TY - JOUR

T1 - Monte Carlo calculation of the quantum partition function via path integral formulations

AU - Kono, H.

AU - Takasaka, A.

AU - Lin, S. H.

N1 - Copyright:
Copyright 2017 Elsevier B.V., All rights reserved.

PY - 1988

Y1 - 1988

N2 - Using Bennett's Monte Carlo (MC) method, we calculate the quantum partition functions of path integral formulations. First, from numerically exact results for a harmonic oscillator and a double-well potential, we discuss how fast each approximate partition function converges to the exact value as the number of integral variables involved in the formulation is increased. It turns out that most effective and most suitable for the MC simulation is Takahashi and Imada's path integral fomulation based on a modified Trotter formula in which the original potential is replaced with an effective one. This formulation is well balanced between the following two factors: the effect of zero potential energy is underestimated, resulting in an improper increase in the partition function; and, on the other hand, effective potential restricts the motion of fictitious particles born in the formulation so that the partition function value tends to be smaller. Fictitious particles can be treated as classical ones. We therefore can apply Bennett's MC method to calculating the ratio of two quantum partition functions (of a system under consideration and a reference system). As the number of fictitious particles N is increased, choice of reference system becomes less and less important and multistage sampling becomes dispensable. This, to some extent, compensates for the expense that N is larger than the real particle number. The tunneling mechanism of fictitious particles in the simulation is discussed.

AB - Using Bennett's Monte Carlo (MC) method, we calculate the quantum partition functions of path integral formulations. First, from numerically exact results for a harmonic oscillator and a double-well potential, we discuss how fast each approximate partition function converges to the exact value as the number of integral variables involved in the formulation is increased. It turns out that most effective and most suitable for the MC simulation is Takahashi and Imada's path integral fomulation based on a modified Trotter formula in which the original potential is replaced with an effective one. This formulation is well balanced between the following two factors: the effect of zero potential energy is underestimated, resulting in an improper increase in the partition function; and, on the other hand, effective potential restricts the motion of fictitious particles born in the formulation so that the partition function value tends to be smaller. Fictitious particles can be treated as classical ones. We therefore can apply Bennett's MC method to calculating the ratio of two quantum partition functions (of a system under consideration and a reference system). As the number of fictitious particles N is increased, choice of reference system becomes less and less important and multistage sampling becomes dispensable. This, to some extent, compensates for the expense that N is larger than the real particle number. The tunneling mechanism of fictitious particles in the simulation is discussed.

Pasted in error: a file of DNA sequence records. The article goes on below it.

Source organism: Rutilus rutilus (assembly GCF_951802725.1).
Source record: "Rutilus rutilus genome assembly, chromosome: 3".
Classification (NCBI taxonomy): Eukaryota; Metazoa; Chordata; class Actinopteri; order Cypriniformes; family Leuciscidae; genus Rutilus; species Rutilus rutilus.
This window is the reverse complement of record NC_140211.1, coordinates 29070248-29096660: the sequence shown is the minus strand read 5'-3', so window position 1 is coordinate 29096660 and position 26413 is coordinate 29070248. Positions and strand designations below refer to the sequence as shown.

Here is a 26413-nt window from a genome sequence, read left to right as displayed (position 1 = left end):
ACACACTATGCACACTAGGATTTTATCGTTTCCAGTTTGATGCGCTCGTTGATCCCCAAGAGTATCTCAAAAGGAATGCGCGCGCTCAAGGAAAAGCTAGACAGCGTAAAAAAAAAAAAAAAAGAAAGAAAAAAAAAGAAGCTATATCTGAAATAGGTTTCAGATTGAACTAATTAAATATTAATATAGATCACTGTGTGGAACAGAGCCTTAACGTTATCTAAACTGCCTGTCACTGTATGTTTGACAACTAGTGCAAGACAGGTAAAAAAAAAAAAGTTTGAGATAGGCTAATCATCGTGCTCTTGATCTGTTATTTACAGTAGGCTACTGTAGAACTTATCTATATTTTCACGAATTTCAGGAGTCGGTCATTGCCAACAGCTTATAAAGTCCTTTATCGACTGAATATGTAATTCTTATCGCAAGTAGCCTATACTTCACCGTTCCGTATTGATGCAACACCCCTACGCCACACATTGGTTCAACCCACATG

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U2 - 10.1063/1.454476

DO - 10.1063/1.454476

M3 - Article

AN - SCOPUS:0000342841

VL - 88

SP - 6390

EP - 6398

JO - Journal of Chemical Physics

JF - Journal of Chemical Physics

SN - 0021-9606

IS - 10

ER -